Paper ID: | 2283 |
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Title: | Fast Rates of ERM and Stochastic Approximation: Adaptive to Error Bound Conditions |

I believe that the results are interesting given the relatively more general assumptions. I also liked the examples of Section 5 which more clearly show fast rates for some problems. I suggest the authors to include some ideas for future work in the current manuscript. === AFTER REBUTTAL === The authors only addressed Reviewer 4.

Summary: This paper developed faster rates of Empirical Risk Minimization (ERM) under Error Bound Conditions (EBC), and an efficient stochastic approximation (SA) algorithm that provides faster convergence compared to previous studies. Authors shows in-depth theoretical analysis on ERM under the condition and the SA algorithm and did an empirical experiments on various dataset to support the convergence rate of the SA algorithm. Quality: The technical content of the paper appears to be solid with various theoretical analyses and with experiments. I did enjoy the way it is organized from general concepts for ERM in Section 3, followed by SA algorithm in Section 4, and its application in Section 5. The logical flow made the paper very solid to follow and I feel this is really a solid piece of work besides of good contents in the paper. I also enjoyed reading Section 5 answering this essential question ‘why this research matters’. It applies the paper’s contributions in a various optimization problems and also shows empirical results of the suggested SA algorithm, which shows a solid technical achievements. Clarity: This paper is really well structured. I particularly liked the a very clear summary of the main contribution of the paper in the introduction section and its related work section. It did provide a great overview of the paper that the reader can focus on the core concepts. Originality: As pointed out in the related work section of this paper, learning under EBC was not explored intensively yet; thus making this paper novel. The suggested algorithm (SA) is also new to field with various strengths against other baseline methods. Significance: The paper showed solid contributions on this field as a new pioneer of ERM under EBC. Conclusion: I believe this is a solid paper, probably not the best paper though. -------------------------------------------------------------------------------------------- Post rebuttal: Thanks authors for clarifying concerns.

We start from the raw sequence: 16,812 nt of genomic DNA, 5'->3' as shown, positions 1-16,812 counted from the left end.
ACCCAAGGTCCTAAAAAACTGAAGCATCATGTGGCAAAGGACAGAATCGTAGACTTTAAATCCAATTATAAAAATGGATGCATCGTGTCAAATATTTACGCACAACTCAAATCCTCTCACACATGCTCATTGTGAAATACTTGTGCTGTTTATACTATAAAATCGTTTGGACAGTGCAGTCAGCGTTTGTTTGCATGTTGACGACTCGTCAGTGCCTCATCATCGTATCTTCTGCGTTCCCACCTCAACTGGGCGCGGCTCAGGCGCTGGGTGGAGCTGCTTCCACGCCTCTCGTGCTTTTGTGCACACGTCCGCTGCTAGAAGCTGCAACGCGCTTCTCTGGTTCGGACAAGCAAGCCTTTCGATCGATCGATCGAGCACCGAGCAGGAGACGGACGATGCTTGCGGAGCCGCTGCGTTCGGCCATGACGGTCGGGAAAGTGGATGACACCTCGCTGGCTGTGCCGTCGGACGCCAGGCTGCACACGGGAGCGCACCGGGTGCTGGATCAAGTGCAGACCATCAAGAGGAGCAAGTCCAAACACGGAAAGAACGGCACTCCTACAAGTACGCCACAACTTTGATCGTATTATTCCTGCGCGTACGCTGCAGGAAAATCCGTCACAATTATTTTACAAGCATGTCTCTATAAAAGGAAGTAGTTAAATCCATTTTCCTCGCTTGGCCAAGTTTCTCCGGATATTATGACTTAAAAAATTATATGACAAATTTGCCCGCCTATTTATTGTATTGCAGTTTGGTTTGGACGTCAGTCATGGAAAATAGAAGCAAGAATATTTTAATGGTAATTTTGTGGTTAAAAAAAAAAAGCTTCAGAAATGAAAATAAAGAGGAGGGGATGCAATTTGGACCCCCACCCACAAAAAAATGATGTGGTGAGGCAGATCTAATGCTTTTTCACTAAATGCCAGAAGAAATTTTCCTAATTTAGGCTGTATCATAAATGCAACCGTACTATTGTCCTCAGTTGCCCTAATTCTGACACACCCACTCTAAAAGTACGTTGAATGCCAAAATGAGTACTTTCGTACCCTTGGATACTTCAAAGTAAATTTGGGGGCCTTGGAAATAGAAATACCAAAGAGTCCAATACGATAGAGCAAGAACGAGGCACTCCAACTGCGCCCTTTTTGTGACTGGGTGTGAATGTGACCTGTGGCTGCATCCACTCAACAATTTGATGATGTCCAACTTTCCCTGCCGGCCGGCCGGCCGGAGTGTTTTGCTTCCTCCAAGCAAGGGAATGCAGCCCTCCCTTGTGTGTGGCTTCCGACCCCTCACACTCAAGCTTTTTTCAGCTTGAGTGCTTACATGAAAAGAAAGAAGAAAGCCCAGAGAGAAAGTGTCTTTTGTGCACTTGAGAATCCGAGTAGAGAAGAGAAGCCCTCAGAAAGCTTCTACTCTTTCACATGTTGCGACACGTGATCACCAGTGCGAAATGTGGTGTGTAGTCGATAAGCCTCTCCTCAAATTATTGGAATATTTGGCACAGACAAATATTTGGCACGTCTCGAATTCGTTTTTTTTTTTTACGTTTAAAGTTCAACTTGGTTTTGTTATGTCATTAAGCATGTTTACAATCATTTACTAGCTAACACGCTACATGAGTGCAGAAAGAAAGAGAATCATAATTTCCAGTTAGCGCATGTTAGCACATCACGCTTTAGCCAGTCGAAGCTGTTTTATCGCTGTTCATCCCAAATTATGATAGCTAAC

Overview: This paper develops fast excess risk bounds for ERM and develops stochastic optimization algorithms for losses that (at the population level) satisfy the so-called "error bound condition". The error bound condition generalizes a particular inequality implied by strong convexity to 1) non-convex but still curved losses 2) convex losses that are not strongly convex but enjoy similar (possibly slower) growth around the optimum. The authors give 1) An ERM guarantee that interpolates between \sqrt{d/n} and d/n as a function of the exponent for which the EBC holds, and does not assume convexity and 2) A faster/optimistic rate that depends on the loss of the benchmark, but requires convexity in addition to EBC 3) A stochastic optimization routine matching the (not optimistic) guarantee 1). Lastly, they instantiate their guarantees for a few simple families of losses. Originality and Significance: My takeaway is that the results in this paper do not require huge changes in proof technique compared to previous results that assume strong convexity/convexity (eg van Erven et al. "Fast rates in statistical and online learning" for Theorem 1 and Zhang et al., "Empirical risk minimization for stochastic convex optimization: O(1/n)- and o(1/n^2)-type of risk bounds" for Theorem 2), but I do like that the paper is fairly comprehensive and I think it will probably serve as a useful reference point for future research. Some further coments: * Theorem 2 is fairly restrictive since it has to assume convexity, but I see from the examples that there are indeed losses that satisfy EBC for theta > 0 yet are not strongly convex. * Theorem 3: To make the paper more comprehensive it would be better if this result could be extended to L*-dependent regime studied in Theorem 2. Also, please add more discussion as to why adapting to the parameter theta is a major technical challenge, Quality and Clarity: Overall I found they paper to be reasonably well-written and fairly easy to follow, though the intro has quite a few typos so please give it another pass. I do have some minor comments: * Line 42: Please be more precise on your assumptions on data and loss for the rates you give for ERM and SA. ERM can also get \sqrt{1/n} also depending on the assumptions on the data norm. * The PLP setup / (12) should apply to piecewise linear *convex* functions, correct? * Ass 2: Specify the norm wrt Lipschitzness is defined. * Line 107: The result of Srebro you mention can easily be adapted to the unknown L* case using the doubling trick, no? ------------------ After rebuttal: I am keeping my score, as the rebuttal only addresses minor technical comments and not the overall issue of novelty in analysis and proof techniques.